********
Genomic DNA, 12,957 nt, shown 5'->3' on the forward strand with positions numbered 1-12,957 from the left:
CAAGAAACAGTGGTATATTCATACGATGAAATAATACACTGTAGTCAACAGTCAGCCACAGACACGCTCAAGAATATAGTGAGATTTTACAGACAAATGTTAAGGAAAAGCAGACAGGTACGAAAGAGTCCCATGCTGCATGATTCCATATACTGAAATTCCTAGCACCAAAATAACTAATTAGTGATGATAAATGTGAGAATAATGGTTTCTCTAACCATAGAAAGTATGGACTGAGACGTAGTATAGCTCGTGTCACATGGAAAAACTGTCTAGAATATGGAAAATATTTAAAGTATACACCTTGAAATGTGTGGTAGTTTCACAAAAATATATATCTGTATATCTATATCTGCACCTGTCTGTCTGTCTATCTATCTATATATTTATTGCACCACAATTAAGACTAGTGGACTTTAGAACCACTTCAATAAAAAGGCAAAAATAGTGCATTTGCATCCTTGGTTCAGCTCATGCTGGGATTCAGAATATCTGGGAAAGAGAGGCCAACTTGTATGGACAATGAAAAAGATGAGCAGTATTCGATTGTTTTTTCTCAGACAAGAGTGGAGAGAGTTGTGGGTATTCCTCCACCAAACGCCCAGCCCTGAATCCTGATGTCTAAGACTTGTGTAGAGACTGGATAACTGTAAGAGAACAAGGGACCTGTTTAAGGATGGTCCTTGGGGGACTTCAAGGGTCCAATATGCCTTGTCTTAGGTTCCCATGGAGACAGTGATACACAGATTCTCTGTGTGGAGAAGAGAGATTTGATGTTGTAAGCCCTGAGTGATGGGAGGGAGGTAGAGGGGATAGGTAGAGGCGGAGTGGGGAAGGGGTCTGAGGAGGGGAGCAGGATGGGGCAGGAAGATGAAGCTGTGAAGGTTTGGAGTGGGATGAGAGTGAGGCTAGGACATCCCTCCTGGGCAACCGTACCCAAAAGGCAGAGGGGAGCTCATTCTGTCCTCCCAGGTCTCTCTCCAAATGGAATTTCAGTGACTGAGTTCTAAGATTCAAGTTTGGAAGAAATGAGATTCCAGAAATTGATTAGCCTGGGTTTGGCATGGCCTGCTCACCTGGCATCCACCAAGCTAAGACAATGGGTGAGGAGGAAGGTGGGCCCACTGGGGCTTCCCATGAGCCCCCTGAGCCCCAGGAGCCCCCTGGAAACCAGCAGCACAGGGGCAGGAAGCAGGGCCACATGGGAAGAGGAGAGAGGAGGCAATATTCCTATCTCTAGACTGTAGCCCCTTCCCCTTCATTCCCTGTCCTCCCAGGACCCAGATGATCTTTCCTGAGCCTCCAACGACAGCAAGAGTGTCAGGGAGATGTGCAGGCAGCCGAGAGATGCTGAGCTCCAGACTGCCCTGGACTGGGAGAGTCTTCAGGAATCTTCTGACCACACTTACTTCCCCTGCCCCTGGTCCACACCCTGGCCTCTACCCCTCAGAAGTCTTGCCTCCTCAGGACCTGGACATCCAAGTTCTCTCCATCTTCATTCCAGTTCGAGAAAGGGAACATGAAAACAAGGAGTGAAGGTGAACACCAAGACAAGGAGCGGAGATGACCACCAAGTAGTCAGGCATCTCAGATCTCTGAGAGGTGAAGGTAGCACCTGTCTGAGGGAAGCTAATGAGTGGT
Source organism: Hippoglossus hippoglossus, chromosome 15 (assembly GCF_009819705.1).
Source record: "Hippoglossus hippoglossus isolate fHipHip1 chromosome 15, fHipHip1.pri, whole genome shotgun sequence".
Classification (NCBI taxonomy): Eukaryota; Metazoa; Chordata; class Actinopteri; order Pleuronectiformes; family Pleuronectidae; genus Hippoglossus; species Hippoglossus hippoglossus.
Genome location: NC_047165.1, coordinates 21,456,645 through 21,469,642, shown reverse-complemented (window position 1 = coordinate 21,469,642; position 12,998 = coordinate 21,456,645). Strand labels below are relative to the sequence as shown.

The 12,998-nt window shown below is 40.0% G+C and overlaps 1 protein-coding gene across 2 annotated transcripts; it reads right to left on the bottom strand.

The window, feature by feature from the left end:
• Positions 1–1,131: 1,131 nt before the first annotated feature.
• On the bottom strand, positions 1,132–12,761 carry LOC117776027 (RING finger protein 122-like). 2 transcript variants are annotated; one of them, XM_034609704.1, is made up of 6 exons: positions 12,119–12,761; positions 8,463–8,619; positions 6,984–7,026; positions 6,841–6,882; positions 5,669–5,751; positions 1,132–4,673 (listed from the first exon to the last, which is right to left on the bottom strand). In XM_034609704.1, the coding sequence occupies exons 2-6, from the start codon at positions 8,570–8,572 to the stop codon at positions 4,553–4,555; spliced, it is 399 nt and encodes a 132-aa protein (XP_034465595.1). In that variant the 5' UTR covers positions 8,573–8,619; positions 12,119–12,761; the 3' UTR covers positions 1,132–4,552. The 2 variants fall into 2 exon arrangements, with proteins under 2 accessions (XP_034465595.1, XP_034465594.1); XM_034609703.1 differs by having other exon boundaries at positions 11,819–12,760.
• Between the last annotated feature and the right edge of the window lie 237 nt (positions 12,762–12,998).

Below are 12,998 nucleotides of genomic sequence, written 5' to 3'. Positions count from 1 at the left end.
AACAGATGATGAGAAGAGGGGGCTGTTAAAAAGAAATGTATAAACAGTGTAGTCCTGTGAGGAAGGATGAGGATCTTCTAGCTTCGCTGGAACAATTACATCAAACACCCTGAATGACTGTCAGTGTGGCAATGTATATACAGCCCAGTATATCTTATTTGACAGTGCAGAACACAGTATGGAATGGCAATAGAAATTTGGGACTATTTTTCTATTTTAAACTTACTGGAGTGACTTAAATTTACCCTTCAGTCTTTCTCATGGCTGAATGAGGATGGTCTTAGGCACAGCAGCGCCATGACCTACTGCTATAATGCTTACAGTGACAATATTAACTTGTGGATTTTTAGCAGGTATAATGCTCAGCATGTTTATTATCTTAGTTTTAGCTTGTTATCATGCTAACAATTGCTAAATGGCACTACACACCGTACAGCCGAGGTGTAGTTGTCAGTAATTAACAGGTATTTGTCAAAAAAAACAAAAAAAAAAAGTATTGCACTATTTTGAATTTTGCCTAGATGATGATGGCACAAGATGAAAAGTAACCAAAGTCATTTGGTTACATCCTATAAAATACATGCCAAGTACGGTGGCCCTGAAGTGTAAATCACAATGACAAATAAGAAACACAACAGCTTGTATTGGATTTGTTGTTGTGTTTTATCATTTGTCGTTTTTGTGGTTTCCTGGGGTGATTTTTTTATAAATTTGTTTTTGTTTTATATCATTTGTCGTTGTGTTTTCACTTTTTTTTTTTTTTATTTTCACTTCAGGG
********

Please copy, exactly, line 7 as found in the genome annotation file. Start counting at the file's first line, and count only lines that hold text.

The 12,998-nt window shown below is 40.0% G+C and overlaps 1 protein-coding gene across 2 annotated transcripts; it reads right to left on the bottom strand.